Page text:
Diné archaeologist publishes essay about Navajo community school

Children on horseback in a black-and-white photo.

Three Little Singer School students chose to ride their horses to school instead of the school bus as other students look on, circa 1979. Photo courtesy Anita Ryan


Before the community of Birdsprings, Arizona, built the Little Singer School, Navajo children living in the settlement had to travel many miles from home to attend federal Indian boarding schools. 

Children as young as 6 years old would be away from their families for months at a time, says Davina Two Bears.

Davina Two Bears, Presidential Postdoctoral Scholar
Davina Two Bears

Two Bears, a Presidential Postdoctoral Scholar at ASU's School of Human Evolution and Social Change, was one of the first students at the Little Singer School. In a new essay, she describes the history of federal Indian boarding schools, Navajo education and the creation of the Little Singer School. 

“It was at Little Singer School that I learned to read and write the Navajo language,” Two Bears said. “I learned so much about Navajo culture and language, and about my identity, at Little Singer School. I wanted to tell the story of the school’s early history, because this school and its history is unique.”

Her essay, “An Early History of Hataałí Yázhí Bi'Ołta (Little Singer School),” was recently published in the Journal of Arizona History. 

ASU News talked with Two Bears about her recent work. 

Editor's note: Answers have been edited lightly for length and clarity. 

Question: What led you to start researching the Little Singer School?

Answer: I always wanted to document the school’s unique history, especially since my stepfather, Tom Ryan, secured funding, designed and built the school at the request of his Navajo friends from the Birdsprings community. I was one of the first students to attend Little Singer School, or Hataałí Yázhí Bi'Ołta, when it first opened in the fall of 1979. It was a very special time in my life to be able to go to school in my Navajo community of Birdsprings, amongst my relatives, where all the students were Navajo and my teacher was my mother, Anita Ryan. 

It was one of the first community schools that opened in the 1970s on the Navajo reservation for the purpose of bringing children home from federal Indian boarding schools, where the Navajo community had control and insisted that the language and culture were a part of the curriculum. Significantly, Little Singer School was also one of the first, if not the first, school on the Navajo reservation to use sustainable energy — solar energy and wind generators — for electricity.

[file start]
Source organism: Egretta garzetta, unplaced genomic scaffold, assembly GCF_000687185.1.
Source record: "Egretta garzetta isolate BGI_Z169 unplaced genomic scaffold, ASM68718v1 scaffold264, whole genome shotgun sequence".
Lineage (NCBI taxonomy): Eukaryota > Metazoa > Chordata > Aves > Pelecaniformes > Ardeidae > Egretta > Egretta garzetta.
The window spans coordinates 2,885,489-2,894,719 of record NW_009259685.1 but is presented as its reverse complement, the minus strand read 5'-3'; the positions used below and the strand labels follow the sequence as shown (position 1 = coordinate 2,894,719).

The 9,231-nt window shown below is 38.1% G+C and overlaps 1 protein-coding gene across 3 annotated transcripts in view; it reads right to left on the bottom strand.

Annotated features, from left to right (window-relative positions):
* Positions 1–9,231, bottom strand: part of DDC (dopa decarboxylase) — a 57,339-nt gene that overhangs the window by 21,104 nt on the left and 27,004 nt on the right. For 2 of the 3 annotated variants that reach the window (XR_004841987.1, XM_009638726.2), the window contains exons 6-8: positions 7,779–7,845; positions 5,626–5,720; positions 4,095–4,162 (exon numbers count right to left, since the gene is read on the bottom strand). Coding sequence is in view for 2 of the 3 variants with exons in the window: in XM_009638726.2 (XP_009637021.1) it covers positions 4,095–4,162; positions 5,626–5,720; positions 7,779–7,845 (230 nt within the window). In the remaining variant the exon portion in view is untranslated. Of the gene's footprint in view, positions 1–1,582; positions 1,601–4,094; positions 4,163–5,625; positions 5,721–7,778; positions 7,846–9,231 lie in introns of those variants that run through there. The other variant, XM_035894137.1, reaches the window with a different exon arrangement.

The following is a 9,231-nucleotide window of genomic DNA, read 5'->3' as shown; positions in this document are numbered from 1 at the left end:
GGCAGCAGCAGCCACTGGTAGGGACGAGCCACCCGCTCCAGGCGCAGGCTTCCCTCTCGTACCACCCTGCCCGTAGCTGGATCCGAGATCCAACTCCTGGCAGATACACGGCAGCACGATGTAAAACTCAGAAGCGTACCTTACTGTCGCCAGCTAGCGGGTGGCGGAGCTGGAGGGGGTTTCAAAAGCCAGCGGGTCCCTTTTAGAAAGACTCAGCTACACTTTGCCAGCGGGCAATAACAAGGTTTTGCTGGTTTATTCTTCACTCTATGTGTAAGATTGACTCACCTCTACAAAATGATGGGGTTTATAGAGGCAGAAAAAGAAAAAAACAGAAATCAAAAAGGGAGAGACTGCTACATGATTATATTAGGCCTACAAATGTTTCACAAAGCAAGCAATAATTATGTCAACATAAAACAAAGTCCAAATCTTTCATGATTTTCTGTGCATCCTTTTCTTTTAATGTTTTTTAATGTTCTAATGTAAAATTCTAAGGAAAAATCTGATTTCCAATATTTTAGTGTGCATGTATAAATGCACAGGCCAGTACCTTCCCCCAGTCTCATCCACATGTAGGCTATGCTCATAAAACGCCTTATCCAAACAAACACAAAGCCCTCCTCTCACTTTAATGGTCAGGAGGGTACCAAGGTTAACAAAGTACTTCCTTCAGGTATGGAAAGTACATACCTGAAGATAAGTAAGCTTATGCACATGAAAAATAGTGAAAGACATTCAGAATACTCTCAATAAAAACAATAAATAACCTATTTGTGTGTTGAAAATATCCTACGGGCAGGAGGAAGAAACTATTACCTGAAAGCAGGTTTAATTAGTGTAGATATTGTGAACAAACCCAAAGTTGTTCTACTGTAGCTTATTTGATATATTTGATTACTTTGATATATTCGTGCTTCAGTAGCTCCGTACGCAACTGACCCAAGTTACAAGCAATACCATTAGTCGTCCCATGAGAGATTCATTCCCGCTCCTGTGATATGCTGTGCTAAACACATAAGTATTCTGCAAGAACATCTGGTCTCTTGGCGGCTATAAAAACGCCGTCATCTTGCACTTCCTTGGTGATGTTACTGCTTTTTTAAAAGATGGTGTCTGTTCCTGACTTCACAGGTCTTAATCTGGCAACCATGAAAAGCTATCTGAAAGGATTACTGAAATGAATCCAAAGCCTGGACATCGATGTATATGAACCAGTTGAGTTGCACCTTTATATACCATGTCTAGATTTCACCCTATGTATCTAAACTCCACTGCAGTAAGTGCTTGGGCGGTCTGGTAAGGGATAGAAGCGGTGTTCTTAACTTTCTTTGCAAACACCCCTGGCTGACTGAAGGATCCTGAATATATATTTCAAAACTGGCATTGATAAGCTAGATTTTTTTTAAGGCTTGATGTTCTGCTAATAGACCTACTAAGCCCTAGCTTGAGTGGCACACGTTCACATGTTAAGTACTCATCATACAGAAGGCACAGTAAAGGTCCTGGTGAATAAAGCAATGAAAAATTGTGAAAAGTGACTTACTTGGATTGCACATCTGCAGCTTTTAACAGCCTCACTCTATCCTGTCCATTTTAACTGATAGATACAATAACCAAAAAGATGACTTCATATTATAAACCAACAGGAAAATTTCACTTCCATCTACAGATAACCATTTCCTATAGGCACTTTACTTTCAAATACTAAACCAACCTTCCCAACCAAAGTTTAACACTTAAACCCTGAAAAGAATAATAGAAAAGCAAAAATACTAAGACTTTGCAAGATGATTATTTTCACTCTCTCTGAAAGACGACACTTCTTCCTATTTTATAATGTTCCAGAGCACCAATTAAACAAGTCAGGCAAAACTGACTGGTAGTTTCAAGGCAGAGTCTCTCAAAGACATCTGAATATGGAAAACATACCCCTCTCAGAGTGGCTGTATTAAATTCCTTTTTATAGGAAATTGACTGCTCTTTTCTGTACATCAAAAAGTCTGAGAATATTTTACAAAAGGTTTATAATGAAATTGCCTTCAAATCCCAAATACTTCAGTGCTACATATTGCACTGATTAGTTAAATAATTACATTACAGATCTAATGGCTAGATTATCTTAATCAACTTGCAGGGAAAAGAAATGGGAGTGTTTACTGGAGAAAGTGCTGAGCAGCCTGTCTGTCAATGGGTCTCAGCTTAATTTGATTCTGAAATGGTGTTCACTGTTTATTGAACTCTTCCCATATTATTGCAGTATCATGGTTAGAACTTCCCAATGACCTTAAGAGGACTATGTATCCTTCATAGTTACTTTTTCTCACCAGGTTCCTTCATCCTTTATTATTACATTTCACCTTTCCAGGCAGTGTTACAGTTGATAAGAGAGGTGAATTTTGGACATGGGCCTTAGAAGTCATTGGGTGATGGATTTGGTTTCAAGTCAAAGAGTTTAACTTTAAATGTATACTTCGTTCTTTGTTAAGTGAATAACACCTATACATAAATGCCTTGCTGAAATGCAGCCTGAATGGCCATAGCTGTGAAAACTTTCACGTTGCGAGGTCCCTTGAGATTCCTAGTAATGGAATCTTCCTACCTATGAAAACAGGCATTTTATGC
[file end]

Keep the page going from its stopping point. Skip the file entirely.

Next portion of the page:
Q: What were federal Indian boarding schools? And why was it important for the people of Birdsprings to bring their children home?

A: Federal Indian boarding schools were a result of the U.S. government’s assimilation policy for Native Americans in the late 19th and 20th centuries. Native American children were separated from their parents and placed in the schools across the United States. Children were not allowed to go home for nine months out of the year, sometimes even longer, and not allowed to speak their Indigenous languages, and if they did, they were severely punished. Rather, they were given a vocational education in a militaristic environment, which prepared them for jobs in the laboring class. 

The history of federal Indian boarding schools is not widely known or taught; however, with the recent media attention of the discovery of unmarked graves of First Nations children at Indian residential schools in Canada, there has been greater interest in the history of federal Indian boarding schools here in the United States. So as you can see, it was important for the Birdsprings community and other tribes to bring their children home from federal Indian boarding schools because they were places of trauma and cultural genocide for Native American families and children, which have lasting impacts today.

Q: You dive into the history of the Rough Rock Demonstration School and national Indian education organizations in this paper. Is there anything you learned that surprised you? 

A: I think what was surprising, or something that I learned, was that Rough Rock was the first community on the Navajo reservation that instigated the idea of a Diné community school or developing a school that was community operated and controlled, and most importantly, that would teach the Diné language and culture as part of the core curriculum, which was unheard of at the time.

Q: Little Singer School was likely the first sustainable school in the country. Why do you think more attention hasn’t been given to this piece of history? 

A: I think that the history of marginalized groups is often not told. One of the main reasons I went back to school to pursue my PhD in anthropology and archaeology as a nontraditional student later in life was because I wanted to tell these stories of my people — the Diné. I am now in a position in my career to research and write about the history of the Diné people from a Diné perspective. Many other Native Americans scholars and researchers in academia and other fields are doing the same.

Q: What was it like to interview your mother for this research project?

A: Anita Ryan is my mother, and I love her and I love spending time with her. She is a wise woman who I highly respect and she is a knowledge keeper. Her memory of the past and Navajo culture is extensive, and I rely on her knowledge for my research needs.

I hope to write a book about Little Singer School in the near future. For more information on Native Americans and federal Indian boarding schools, you can visit The National Native American Boarding School Healing Coalition.

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